n (plural turkeys)
- 1 1.1 countable/numerable (bird) pavo (m), guajolote (m) (Mexico/México) , chompipe (masculine) (Central America/América Central) to talk turkey (especially American English/especialmente inglés norteamericano) [colloquial/familiar] hablar a las claras [colloquial/familiar]More example sentences1.2 uncountable/no numerable (meat) pavo (masculine)
More example sentences
- Restrictions and slaughter provisions apply to domestic fowls, turkeys, geese, ducks, guinea fowls, quail, ratites, pigeons, pheasants and partridges reared or kept in captivity.
- It feeds primarily on deer, but its diet may also include small mammals, wild turkeys, and occasionally domestic livestock, when available.
- Western ragweed provides forage for deer and the fruits are an important food source for upland game birds, wild turkeys and songbirds.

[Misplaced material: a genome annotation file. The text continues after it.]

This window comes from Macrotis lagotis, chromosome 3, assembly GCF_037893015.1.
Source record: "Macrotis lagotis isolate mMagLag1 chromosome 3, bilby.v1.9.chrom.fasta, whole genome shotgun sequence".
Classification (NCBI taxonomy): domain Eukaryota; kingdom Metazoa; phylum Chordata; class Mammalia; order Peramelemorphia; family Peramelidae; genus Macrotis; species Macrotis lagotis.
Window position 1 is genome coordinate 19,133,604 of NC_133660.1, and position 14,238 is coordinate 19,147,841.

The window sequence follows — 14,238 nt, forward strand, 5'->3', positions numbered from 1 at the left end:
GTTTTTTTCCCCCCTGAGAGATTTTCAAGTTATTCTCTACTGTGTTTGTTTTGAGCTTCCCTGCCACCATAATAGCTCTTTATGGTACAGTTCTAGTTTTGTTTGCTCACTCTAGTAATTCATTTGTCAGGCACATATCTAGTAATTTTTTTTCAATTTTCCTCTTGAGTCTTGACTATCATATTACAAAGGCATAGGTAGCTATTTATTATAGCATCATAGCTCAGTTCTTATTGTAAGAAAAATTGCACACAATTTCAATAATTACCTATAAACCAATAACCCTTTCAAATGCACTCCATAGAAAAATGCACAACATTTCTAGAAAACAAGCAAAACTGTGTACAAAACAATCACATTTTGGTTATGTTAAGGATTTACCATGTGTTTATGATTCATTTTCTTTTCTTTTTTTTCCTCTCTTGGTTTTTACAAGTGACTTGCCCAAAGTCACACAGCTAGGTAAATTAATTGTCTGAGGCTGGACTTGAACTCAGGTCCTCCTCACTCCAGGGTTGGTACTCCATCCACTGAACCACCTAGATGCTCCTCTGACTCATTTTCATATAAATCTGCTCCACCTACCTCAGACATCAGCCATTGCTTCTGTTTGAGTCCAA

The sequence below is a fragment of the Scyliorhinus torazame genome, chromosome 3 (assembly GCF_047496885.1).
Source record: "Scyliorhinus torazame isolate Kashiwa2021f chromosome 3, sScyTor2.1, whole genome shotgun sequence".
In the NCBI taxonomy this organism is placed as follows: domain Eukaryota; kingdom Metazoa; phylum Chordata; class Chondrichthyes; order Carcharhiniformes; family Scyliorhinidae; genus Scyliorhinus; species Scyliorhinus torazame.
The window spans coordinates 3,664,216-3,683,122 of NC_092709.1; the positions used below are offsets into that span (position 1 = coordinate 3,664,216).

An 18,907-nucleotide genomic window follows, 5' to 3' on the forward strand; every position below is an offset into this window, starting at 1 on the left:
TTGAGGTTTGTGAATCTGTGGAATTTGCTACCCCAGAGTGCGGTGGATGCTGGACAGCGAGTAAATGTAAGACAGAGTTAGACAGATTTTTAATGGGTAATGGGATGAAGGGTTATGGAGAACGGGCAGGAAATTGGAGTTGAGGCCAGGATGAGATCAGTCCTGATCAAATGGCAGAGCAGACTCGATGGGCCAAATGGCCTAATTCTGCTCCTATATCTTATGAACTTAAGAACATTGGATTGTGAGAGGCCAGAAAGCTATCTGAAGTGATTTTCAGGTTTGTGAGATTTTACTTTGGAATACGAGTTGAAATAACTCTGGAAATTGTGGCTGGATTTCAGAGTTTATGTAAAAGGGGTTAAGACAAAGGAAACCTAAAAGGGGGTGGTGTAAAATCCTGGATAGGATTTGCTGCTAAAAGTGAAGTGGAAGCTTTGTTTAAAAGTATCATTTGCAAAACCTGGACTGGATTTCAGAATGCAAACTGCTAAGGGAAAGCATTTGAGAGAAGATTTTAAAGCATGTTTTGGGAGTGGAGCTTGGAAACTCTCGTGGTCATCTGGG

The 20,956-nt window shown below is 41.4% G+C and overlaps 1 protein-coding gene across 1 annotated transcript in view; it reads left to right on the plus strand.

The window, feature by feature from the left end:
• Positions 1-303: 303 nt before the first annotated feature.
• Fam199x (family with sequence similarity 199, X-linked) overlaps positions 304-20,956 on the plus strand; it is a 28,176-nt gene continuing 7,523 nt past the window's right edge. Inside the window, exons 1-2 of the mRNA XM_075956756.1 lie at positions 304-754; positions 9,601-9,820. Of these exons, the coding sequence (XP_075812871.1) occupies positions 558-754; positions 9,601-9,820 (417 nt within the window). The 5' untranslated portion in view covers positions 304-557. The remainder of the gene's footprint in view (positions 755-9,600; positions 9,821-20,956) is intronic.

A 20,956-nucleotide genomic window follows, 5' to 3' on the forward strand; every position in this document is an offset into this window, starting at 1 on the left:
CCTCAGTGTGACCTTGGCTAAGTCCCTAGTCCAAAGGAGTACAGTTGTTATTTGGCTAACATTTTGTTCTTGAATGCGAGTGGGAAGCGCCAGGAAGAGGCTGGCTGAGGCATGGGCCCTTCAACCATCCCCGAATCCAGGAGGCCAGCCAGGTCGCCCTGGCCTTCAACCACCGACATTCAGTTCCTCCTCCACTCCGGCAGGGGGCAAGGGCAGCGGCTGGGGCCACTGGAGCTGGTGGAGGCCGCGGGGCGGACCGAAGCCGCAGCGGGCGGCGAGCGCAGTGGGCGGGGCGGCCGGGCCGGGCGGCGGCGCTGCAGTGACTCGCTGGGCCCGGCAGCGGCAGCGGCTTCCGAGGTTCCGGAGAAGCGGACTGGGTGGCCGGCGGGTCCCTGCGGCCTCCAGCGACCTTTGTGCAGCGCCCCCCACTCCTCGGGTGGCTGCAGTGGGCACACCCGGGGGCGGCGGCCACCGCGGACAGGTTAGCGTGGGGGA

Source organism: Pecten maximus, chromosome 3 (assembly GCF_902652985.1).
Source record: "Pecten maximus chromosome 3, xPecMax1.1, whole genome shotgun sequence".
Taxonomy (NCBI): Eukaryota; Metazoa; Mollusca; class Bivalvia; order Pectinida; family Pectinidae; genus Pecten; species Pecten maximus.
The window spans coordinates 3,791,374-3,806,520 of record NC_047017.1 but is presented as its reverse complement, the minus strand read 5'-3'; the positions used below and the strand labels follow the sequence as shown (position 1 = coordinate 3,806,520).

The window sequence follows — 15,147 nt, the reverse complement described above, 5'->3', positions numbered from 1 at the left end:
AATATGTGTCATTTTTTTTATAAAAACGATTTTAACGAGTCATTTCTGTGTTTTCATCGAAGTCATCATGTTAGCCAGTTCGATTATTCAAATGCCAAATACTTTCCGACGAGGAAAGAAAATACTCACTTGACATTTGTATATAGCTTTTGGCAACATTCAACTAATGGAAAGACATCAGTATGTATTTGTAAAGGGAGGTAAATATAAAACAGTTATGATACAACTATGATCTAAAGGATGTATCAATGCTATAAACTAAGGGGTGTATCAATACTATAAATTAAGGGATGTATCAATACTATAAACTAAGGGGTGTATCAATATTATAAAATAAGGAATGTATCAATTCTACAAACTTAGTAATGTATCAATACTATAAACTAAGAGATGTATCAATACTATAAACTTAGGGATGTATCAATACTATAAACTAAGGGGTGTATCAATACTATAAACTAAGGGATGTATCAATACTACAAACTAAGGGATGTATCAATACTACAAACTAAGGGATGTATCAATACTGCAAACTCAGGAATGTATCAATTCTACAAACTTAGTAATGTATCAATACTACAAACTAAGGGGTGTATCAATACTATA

- The experts tell vegetarians they can eat soy to take the place of real foods like turkey or steak.
- One of my mainstays was mince - beef, pork, turkey or lamb; I didn't often mince the meat myself, as I could not afford the joint in the first place.
- Heavy wood smoke is perfect for ribs, turkey, brisket and pork shoulder but never for a delicate chicken.
- 2 countable/numerable 2.1 (American English/inglés norteamericano) [Theater/Teatro] [slang/argot], bodrio (masculine) [colloquial/familiar] 2.2 (person) [colloquial/familiar] papanatas (masculine and feminine) [colloquial/familiar], pato (masculine) mareado (Spain/España) [colloquial/familiar]More example sentences
- The closest we have gotten to this genre in recent years are the various pirate turkeys and submarine films.
- His most recent films, execrable turkeys have achieved the seemingly impossible by being even crasser and less watchable than their dismal predecessors.
- He is collecting votes for the worst turkey film of all time.